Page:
This photo shows some of the mosaic floor. A pillar of the synagogue and the Magdala Stone can be scene on the left-center.
This photo shows some of the mosaic floor. A pillar of the synagogue and the Magdala Stone can be scene on the left-center.

Two Significant Finds from the Synagogue at Magdala

The Magdala Stone. The menorah, the jars, and the pillars to the Temple are clearly visible in this view.
The Magdala Stone. The menorah, the jars, and the pillars to the Temple are clearly visible in this view.

Besides the synagogue itself, there are two other important finds. One is a coin that dates to 29 A.D. This coin was found in the synagogue and firmly dates it to the time of Jesus’ ministry. The second important discovery has become known as the “Magdala Stone” (see photo above). In the main hall of the synagogue, a square stone was found with reliefs carved on the top and all four sides (only the bottom is blank). One of the reliefs depicts a menorah surrounded by amphorae (jugs) and pillars that represent the Temple in Jerusalem. The significance of the menorah (the 7-branched candlestand that stood in the Holy Place) is that it is the oldest known carving of a menorah. Since it dates to the time when the Temple was still standing, and since it is pictured in the relief as being inside the Temple, it is thought that it is a good representation of what the menorah would have looked like.

This photo is a closeup of one of the walls of the synagogue in Magdala which still shows signs of the colorful frescoes which once adorned its walls.
This photo is a closeup of one of the walls of the synagogue in Magdala which still shows signs of the colorful frescoes which once adorned its walls.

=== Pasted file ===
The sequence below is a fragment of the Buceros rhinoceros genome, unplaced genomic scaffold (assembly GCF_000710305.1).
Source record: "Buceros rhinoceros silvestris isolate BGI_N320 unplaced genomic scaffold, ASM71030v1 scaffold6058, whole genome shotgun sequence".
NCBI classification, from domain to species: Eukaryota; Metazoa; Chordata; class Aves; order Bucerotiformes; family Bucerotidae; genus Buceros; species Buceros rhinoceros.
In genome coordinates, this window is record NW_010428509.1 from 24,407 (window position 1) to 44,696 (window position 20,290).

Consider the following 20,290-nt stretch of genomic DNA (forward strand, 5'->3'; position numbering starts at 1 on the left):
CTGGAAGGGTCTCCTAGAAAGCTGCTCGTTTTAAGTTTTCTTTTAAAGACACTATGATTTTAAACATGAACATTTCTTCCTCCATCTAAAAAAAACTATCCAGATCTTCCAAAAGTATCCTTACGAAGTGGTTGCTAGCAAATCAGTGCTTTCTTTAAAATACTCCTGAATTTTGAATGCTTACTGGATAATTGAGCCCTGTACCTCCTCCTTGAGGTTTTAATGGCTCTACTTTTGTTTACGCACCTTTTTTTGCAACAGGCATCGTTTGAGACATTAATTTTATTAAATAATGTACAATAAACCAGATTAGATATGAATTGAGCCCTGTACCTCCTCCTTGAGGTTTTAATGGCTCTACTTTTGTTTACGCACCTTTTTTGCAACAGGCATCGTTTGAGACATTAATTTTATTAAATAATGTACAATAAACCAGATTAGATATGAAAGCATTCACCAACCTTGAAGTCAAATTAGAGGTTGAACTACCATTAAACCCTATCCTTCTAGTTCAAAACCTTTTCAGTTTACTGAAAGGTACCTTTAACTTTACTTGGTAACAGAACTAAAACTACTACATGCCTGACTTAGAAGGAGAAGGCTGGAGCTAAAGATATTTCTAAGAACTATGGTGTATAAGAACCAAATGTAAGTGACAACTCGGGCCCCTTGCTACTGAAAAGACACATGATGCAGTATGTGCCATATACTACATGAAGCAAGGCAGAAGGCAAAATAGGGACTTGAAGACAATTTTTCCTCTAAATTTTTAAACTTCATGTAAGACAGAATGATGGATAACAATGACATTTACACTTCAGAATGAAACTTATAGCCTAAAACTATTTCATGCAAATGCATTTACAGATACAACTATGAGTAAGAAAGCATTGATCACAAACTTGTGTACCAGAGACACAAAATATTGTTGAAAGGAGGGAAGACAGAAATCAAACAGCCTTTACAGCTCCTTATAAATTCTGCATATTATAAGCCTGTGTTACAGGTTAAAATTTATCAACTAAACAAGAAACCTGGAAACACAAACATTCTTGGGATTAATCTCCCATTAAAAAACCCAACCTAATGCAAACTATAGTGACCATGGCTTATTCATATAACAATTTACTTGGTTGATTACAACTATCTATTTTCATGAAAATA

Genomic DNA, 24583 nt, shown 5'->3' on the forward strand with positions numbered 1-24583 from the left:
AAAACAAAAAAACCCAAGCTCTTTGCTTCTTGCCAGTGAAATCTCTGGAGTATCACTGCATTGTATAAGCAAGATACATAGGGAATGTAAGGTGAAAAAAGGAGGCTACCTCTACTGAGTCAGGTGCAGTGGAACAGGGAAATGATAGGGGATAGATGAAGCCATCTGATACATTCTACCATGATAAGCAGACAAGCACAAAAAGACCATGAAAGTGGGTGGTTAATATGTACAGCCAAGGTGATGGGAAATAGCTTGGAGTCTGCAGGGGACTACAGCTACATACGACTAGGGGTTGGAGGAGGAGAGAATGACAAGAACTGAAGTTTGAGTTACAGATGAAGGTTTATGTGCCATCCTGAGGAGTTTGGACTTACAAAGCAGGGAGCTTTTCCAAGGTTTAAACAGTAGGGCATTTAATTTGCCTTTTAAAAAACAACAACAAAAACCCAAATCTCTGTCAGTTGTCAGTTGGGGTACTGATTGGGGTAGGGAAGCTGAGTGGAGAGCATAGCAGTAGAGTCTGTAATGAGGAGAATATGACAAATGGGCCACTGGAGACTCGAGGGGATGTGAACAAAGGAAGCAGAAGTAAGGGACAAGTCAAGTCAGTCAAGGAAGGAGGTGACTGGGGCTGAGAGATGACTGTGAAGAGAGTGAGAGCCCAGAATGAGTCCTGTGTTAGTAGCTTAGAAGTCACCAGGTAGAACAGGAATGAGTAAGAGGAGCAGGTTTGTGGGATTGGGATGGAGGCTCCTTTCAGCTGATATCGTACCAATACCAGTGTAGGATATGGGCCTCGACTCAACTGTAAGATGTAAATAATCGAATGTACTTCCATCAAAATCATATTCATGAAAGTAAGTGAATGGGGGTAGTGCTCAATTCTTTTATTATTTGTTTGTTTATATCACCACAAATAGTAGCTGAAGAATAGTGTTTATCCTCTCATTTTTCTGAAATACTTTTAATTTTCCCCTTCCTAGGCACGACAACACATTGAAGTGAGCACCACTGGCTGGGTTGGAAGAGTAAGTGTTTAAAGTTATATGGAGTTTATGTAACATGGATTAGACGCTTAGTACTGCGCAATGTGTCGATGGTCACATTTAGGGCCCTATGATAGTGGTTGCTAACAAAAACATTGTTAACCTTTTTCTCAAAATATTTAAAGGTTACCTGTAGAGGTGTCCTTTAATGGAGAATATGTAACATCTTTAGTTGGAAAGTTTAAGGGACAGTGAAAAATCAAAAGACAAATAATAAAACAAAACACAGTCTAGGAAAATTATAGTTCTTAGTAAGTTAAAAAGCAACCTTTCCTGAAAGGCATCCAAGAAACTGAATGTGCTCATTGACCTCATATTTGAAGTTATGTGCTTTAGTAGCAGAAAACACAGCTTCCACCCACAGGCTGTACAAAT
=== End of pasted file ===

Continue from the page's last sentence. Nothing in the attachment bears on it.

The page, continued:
For further information on the synagogue and other archaeological discoveries at Magdala, as well as the Magdala Project, click on the links to the following youtube videos: MAGDALA and Discovery at Magdala.

Also see the following articles: First-Century Synagogue Discovered, and Ancient Synagogue Unearthed at Magdala.

 

Has Jesus’ Home Been Found?

Has Jesus’ Home Been Found?

Jesus' home in Nazareth is located only a few miles away from the Sea of Galilee where a major portion of his ministry occurred.
Jesus’ home in Nazareth is not far from the Sea of Galilee where a major portion of his ministry occurred.

It sounds like a title to simply grab headlines doesn’t it? Throughout the centuries claims have been made to have pieces of the cross of Christ, or an actual nail used in crucifying Jesus. On and on the claims go. During the Byzantine and Middle Ages pilgrimages were frequently made to see such so-called “relics.” So when someone claims that Jesus’ home in Nazareth may have been discovered, it is quite natural to expect that claim would be met with a great deal of skepticism. However, when a reputable magazine like BAR (Biblical Archaeology Review) lists Jesus’ home as one of the top ten discoveries of 2015, it’s at least worth investigating.

The Original Discovery of What May Be Jesus’ Home

Sisters of Nazareth Convent where Jesus' home may have been discovered.
Sisters of Nazareth Convent where Jesus’ home may have been discovered.

Although the discovery has only made headlines this past year (see the article by the Daily Mail here), the story actually begins in the 1880s when an ancient cistern was accidentally discovered at the Sisters of Nazareth Convent. The nuns and others associated with the school began excavating the area and uncovered a number of ancient features including Crusader period walls and vaults, a Byzantine  cave-church, Roman period tombs and other structures. The nuns created a small museum from the coins, pottery, glass, and other objects that were uncovered. Previously, construction on the convent had revealed a large Byzantine church which included mosaic floors and marble fittings, rebuilt during the Crusader period. Jesuit priest Father Henri Senès carried out further work in 1936, including making detailed drawings of the discoveries.

Recent Excavations in Nazareth and the Evidence for What May Be Jesus’ Home

The exterior of the house that may have been Jesus' home, showing a doorway which is still preserved to its original height.
The exterior of the house that may have been Jesus’ home, showing a doorway which is still preserved to its original height.